IBA Lake Newell and Kitsim Reservoir
Brooks, Alberta
Site Summary
AB015 Latitude
Longitude
50.417° N
111.937° W
Elevation
Size
765 - 805 m
114.67 km²
Habitats:
deciduous woods (temperate), native grassland, freshwater lake, freshwater marsh, arable & cultivated lands, urban parks/gardens
Land Use:
Agriculture, Fisheries/aquaculture, Hunting, Rangeland/pastureland, Tourism/recreation, Water management
Potential or ongoing Threats:
Disturbance, Intensified management, Interactions with native species/disease, Introduced species, Other increased mortality, Recreation/tourism, Urban/industrial development
IBA Criteria: Nationally Significant: Congregatory Species, Colonial Waterbird/Seabird Concentrations
Conservation status: Provincial Park (including Marine)
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Site Description
Lake Newell and Kitsim Reservoir are located 7 km south of Brooks in southeastern Alberta. The site includes Little Rolling Hills Reservoir, Kinbrook Island Provincial Park and some gently rolling uplands. Lake Newell is a large, mildly eutrophic reservoir with extensive marsh habitat and a number of small to medium sized islands, most of which are included in Kinbrook Island Provincial Park. Two highways run along several sides of the lake. Aside from a small amount of natural drainage, the lake is fed via the Bassano Dam diversion (from the Bow River) and drains into Bantry Canal or Little Rolling Hills Reservoir. Kitsim Reservoir (about a third of the size lies just to the west). The area is underlain by Oldman Formation, which is mostly sandstone, siltstone, mudstone and shale. The site is significant for a population of Great Plains Toad (red-listed in Alberta) and is also possibly the only site in Canada for Water Hyssop and one of only three known Alberta locations for Slender Mouse-ear Cress.
Birds
Over 1,000 American White Pelicans have been recorded here, which is about 1% of the national population. In 1976, 6,091 Ring-billed Gull nests were recorded on Lake Newell this would have been over 1% of this species national population at the time. Since then, Ring-billed Gull numbers have decreased (4,272 nests in 1998), but there are still impressive numbers. In addition to Ring-billed Gulls, a 1998 survey of Lake Newell and Kitsim Reservoir found the following nesting species: California Gull (760 nests), American White Pelican (21 nests), Double-crested Cormorant (1,324 nests), and Caspian Tern (74 nests). Eared Grebe, Great Blue Heron and Common Tern also nest here.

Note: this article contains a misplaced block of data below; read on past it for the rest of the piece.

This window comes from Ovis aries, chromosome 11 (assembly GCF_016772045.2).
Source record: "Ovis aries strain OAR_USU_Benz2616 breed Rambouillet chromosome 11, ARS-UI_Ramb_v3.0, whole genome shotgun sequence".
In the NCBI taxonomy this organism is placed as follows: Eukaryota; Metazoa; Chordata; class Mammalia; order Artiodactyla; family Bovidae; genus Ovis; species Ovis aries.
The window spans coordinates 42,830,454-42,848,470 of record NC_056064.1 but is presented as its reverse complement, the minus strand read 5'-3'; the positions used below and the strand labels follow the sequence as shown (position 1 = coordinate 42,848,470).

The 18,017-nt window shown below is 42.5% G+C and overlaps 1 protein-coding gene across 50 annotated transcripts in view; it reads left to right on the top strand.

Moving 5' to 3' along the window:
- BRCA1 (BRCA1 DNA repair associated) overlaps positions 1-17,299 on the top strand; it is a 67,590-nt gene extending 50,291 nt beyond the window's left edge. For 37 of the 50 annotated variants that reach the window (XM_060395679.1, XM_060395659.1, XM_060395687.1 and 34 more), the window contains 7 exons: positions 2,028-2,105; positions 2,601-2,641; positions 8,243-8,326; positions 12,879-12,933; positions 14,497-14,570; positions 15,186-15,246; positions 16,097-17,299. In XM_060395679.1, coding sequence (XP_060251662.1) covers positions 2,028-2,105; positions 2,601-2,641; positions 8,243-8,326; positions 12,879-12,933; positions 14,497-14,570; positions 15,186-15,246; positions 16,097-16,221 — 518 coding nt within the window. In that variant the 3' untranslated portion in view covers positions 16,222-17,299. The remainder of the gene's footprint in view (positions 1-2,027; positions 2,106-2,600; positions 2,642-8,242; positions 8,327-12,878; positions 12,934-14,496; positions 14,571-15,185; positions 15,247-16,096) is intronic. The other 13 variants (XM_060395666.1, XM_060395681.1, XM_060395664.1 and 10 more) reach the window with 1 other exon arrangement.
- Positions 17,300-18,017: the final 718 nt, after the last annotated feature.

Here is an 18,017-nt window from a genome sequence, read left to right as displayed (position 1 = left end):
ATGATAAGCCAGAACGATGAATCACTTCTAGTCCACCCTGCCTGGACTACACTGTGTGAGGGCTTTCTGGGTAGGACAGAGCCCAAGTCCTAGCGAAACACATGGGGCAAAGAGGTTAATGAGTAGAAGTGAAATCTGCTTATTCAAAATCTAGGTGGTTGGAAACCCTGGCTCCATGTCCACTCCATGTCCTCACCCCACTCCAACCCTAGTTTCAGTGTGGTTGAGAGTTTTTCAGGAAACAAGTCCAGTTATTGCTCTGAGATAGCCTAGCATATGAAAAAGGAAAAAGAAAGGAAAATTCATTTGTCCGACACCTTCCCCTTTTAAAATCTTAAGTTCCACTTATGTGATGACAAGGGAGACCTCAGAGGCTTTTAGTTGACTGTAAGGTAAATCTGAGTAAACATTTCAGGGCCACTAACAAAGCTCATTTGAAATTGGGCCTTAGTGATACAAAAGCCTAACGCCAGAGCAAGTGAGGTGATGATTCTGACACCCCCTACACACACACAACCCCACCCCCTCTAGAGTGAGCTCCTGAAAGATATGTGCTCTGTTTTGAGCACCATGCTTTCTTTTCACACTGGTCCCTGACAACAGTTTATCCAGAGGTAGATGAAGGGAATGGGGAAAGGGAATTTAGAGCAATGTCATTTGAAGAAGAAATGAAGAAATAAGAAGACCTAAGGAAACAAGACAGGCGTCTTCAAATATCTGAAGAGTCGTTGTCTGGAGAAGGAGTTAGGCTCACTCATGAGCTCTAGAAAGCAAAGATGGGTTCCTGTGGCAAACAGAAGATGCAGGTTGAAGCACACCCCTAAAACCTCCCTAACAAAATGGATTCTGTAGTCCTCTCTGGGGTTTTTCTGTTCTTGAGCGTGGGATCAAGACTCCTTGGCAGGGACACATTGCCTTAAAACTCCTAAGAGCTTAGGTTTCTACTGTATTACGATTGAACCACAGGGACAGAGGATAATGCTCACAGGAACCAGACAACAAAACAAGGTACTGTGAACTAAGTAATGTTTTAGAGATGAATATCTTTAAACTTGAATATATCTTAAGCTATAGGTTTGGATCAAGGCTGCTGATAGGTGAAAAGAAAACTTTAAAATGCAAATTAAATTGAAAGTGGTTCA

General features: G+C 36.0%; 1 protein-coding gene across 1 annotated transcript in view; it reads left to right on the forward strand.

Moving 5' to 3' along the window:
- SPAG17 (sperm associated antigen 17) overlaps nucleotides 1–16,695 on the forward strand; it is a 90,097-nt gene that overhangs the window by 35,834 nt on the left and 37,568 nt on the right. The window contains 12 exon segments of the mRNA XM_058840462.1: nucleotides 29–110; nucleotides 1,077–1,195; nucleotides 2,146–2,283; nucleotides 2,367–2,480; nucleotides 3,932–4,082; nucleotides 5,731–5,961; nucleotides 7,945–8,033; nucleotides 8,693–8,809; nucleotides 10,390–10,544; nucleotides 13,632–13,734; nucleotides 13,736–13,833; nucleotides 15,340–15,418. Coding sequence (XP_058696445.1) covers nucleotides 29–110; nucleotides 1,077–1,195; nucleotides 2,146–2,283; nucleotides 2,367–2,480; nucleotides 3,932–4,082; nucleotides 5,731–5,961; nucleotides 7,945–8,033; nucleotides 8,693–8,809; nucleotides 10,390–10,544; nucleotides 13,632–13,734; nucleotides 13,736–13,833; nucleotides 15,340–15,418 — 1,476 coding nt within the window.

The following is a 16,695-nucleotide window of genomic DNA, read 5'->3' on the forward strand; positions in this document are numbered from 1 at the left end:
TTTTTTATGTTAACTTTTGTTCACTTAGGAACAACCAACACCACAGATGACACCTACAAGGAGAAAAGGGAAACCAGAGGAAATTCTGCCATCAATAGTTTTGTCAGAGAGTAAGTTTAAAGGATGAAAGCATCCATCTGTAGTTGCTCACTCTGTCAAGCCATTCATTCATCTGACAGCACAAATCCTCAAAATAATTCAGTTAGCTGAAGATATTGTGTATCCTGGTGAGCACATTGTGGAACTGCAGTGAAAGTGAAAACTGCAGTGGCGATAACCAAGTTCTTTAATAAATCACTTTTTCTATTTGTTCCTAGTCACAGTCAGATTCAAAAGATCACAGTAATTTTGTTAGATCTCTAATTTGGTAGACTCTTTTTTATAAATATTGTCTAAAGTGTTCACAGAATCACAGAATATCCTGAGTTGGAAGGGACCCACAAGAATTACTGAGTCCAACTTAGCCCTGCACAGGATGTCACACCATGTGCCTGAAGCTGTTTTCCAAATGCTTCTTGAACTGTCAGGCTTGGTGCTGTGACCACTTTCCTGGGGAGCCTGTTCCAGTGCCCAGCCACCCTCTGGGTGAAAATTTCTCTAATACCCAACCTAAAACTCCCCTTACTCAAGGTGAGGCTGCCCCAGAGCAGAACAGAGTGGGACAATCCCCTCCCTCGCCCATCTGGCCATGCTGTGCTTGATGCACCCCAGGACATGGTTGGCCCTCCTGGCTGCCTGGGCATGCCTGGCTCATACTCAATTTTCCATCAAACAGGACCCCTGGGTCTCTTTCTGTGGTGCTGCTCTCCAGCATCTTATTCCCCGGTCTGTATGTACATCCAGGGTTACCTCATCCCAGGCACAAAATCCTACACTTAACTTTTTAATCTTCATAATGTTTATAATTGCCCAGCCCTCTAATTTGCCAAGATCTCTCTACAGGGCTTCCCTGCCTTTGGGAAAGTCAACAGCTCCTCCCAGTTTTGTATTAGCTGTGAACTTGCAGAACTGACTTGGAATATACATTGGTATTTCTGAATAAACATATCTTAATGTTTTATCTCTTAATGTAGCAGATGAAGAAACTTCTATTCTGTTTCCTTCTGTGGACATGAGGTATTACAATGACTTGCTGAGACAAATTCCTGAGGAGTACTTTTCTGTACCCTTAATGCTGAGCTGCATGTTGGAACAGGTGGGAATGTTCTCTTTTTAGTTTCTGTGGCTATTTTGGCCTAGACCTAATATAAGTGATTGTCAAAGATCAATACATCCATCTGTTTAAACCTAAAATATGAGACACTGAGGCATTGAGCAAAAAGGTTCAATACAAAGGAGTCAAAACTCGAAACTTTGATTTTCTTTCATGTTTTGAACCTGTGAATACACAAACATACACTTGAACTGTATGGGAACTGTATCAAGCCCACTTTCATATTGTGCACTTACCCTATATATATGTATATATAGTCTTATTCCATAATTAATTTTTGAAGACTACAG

Shorebirds use the area during migration, sometimes in close to globally significant numbers, such as 1,300 Black-bellied Plovers (as much as 0.9% of the North American population) recorded on May 28, 1998. Generally, the Kitsim Reservoir is not as noteworhy for shorebirds due to lower food resources and narrow, steep shorelines. The lakes are ideal also staging areas for many other bird species including Western Grebes (more than 500 summering) and waterfowl (over 3,000 a day in spring and fall).

Long-billed Curlew (nationally vulnerable) and Burrowing Owl (nationally endangered) also nest here annually. The nationally endangered Piping Plover has been seen: 3 adults in 1986, 1 adult in 1991, and 2 adults in 1998.




IBA Criteria
SpeciesT | A | I Links Date Season Number G C N
Black-bellied Plover 1999 - 2005 SP 2,000 - 10,000
Chestnut-collared Longspur 2008 FA 100
Chestnut-collared Longspur 1999 - 2003 SP 111 - 476
Sprague's Pipit 1999 - 2003 SP 35 - 38
Whimbrel 2003 SP 741
Note: species shown in bold indicate that the maximum number exceeds at least one of the IBA thresholds (sub-regional, regional or global). The site may still not qualify for that level of IBA if the maximum number reflects an exceptional or historical occurrence.
 
Conservation Issues
The Lake Newell and Kitsim Reservoir site is used mainly for livestock pasture and water supply. One of the main threats to the site is gas extraction because the area lies on a major gas field. Recreational boaters and housing developments along the lakeshore are disturbing nesting birds. Surrounding mixed-grass prairie areas are being converted to agriculture, which will have a detrimental effect on grassland species such as Long-billed Curlew and Burrowing Owl. Fortunately, avian botulism has not been recorded here since 1938.

The Eastern Irrigation District owns more than 90% of the land. Access to Pelican Island is prohibited between April 15 and September 15 each year to protect colonial bird nesting sites. Lake Newell is managed for recreational and commercial fisheries (mostly Lake Whitefish and Northern Pike).


The IBA Program is an international conservation initiative coordinated by BirdLife International. The Canadian co-partners for the IBA Program are Bird Studies Canada and Nature Canada.
   © Bird Studies Canada